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Financial Pitfalls Veterans Should Avoid

Financial Pitfalls Veterans Should Avoid

May 13, 2021

Veterans are widely appreciated and revered for their service to our country; unfortunately, however, they can be overlooked within the financial services industry. As such, veterans often face an uphill battle when it comes to investing and finances. Let’s discuss some common pitfalls veterans can work to avoid so they can attain financial success for themselves and their families.

Lack Of Life Insurance

Financial planning is about planning for what you don’t think will happen(running out of money in retirement), what will happen (kids going to college and your retirement) and what might happen (the unexpected death of an income earner). No one wants to think about their death, but having a life insurance policy in place is crucial to ensure your family will be taken care of in the event of an untimely death. I don’t sell life insurance, but I do believe life insurance is an important component of a financial plan, especially for younger couples. If you don’t have any life insurance in place, we can refer you to an insurance professional to help make sure you’re properly covered and not sold an insurance product that you don’t need.

Misalignment Between Personal And Portfolio Risk Number

Do you know what your personal risk number is, and is it in alignment with your portfolio? Alignment between your risk number and your portfolio is critical to achieving your financial objectives, ensuring your portfolio is positioned to build your wealth while limiting risk exposures that make you uncomfortable. Talk to a financial professional that can help you determine your risk number and make sure it aligns with your portfolio.

Lack Of Budgeting Or Systematic Savings Program

A budget paired with a systematic savings program will ensure you aren’t living paycheck to paycheck, help you plan for the future, and give you a source to cover unexpected financial emergencies that occur. To get started, track your expenses for one month and compare them to your net income. You’ll know if you are overextending yourself on a month-to-month basis. Next, set aside any extra money you have into an emergency savings fund. Once you build up 3-6 months’ worth of expenses, it is time to start putting aside at least 10-15% of your income toward retirement. Setting up automatic contributions into your retirement account will help make sure you stay on track.

Balance Between Regular Investment Accounts And Retirement Accounts (IRAs) 

Strike a balance between how much you contribute to regular investment accounts and any retirement accounts. Both are great for building savings and achieving growth over the long term. However, retirement accounts have tax advantages that standard brokerage accounts do not. For example, if you have an IRA, try to contribute the annual limit so your savings will grow on a tax-deferred basis. After you’ve maxed out your retirement contributions, invest any leftover dollars you want to save into other types of investment accounts. With a standard brokerage account, you can often access different types of investment products that aren’t available with IRAs.

Systematic Rebalancing Of Investment Portfolio

It is essential to make sure your investment allocation aligns with your goals, risk tolerance, and your current life stage. As your life or goals change, it is important to rebalance your assets periodically. Failing to reallocate your assets regularly can hinder your ability to achieve your investment objectives and leave you exposed to more risk than you intended. At the same time, reallocating your assets too often can be an expensive hindrance as well. Seek advice from a financial professional to determine how often your portfolio needs rebalancing and to help you rebalance your investment allocation.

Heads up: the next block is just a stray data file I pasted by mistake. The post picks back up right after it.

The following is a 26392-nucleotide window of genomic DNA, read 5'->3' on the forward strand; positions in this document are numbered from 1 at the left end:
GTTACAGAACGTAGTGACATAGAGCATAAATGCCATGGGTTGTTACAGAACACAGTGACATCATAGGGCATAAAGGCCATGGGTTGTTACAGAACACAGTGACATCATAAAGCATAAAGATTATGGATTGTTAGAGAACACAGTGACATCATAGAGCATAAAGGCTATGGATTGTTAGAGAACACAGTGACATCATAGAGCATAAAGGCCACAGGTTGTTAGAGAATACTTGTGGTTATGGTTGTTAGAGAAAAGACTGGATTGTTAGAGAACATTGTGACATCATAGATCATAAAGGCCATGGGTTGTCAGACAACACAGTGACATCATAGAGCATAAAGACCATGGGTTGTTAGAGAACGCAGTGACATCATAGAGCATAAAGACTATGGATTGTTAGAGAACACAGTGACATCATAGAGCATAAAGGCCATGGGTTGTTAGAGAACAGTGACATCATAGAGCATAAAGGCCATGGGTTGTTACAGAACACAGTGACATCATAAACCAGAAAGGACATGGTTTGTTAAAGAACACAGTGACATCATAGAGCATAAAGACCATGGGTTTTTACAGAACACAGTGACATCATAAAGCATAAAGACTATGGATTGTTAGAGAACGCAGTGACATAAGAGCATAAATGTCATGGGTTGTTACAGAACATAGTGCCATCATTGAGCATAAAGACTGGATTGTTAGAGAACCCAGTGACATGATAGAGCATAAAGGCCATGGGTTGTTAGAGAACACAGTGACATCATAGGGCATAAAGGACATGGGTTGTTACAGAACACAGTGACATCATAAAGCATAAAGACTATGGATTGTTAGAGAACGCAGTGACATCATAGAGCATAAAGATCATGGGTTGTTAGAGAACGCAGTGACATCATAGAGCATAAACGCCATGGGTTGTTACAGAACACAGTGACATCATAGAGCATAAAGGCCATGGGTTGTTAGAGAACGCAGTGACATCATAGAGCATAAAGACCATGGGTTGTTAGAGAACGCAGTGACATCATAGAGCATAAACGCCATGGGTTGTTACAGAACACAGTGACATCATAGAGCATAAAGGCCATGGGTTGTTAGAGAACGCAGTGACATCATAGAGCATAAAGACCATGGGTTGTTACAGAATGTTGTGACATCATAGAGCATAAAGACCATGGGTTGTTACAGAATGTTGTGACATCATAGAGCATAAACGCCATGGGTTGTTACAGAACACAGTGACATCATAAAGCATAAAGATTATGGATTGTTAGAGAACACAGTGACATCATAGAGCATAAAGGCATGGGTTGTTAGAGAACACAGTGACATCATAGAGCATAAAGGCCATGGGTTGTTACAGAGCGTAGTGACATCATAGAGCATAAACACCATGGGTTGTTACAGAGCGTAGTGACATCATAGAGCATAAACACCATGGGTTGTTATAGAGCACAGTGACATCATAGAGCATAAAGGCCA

Lack Of Essential Estate Planning Vehicles

Make sure you have some essential estate planning vehicles in place in the event of your passing. An attorney can help you draft a last will and testament and a living will. A last will and testament designates how your assets will be distributed upon your death. A living will specifies how you’d like your designated beneficiaries to make health decisions for you if you are in an incapacitated or vegetative state. Establish a power of attorney to decide how your money will be spent in the event you are unable to do so. Having these essential estate planning vehicles in place will give you peace of mind and make it easier for your family to help in these types of circumstances.

We’re Here For You

To create a financial strategy tailored to our clients, we at Grace Wealth Management Group focus on their personal needs, wishes, concerns, and constraints—everything that makes their circumstances unique to them. If you could use some help in any of the above areas or with any pieces of your wealth management puzzle, schedule an appointment here or call me at (949) 631-3840 x2 or email

About Jim Peters

Jim Peters is an independent financial advisor and the founder of Grace Wealth Management Group, Inc., a full-service financial firm committed to helping people pursue their financial goals. With more than 24 years of experience in the industry, Jim combines his extensive knowledge with his genuine interest in helping people pursue financial independence. Beyond his experience, he is certified as both a Chartered Life Underwriter® (CLU®) and Chartered Financial Consultant® (ChFC®), meaning he has advanced training and knowledge in financial planning and insurance. Based in Irvine, California, Jim specializes in working with individuals, families, and businesses throughout Orange County. To learn more, connect with Jim on LinkedIn or visit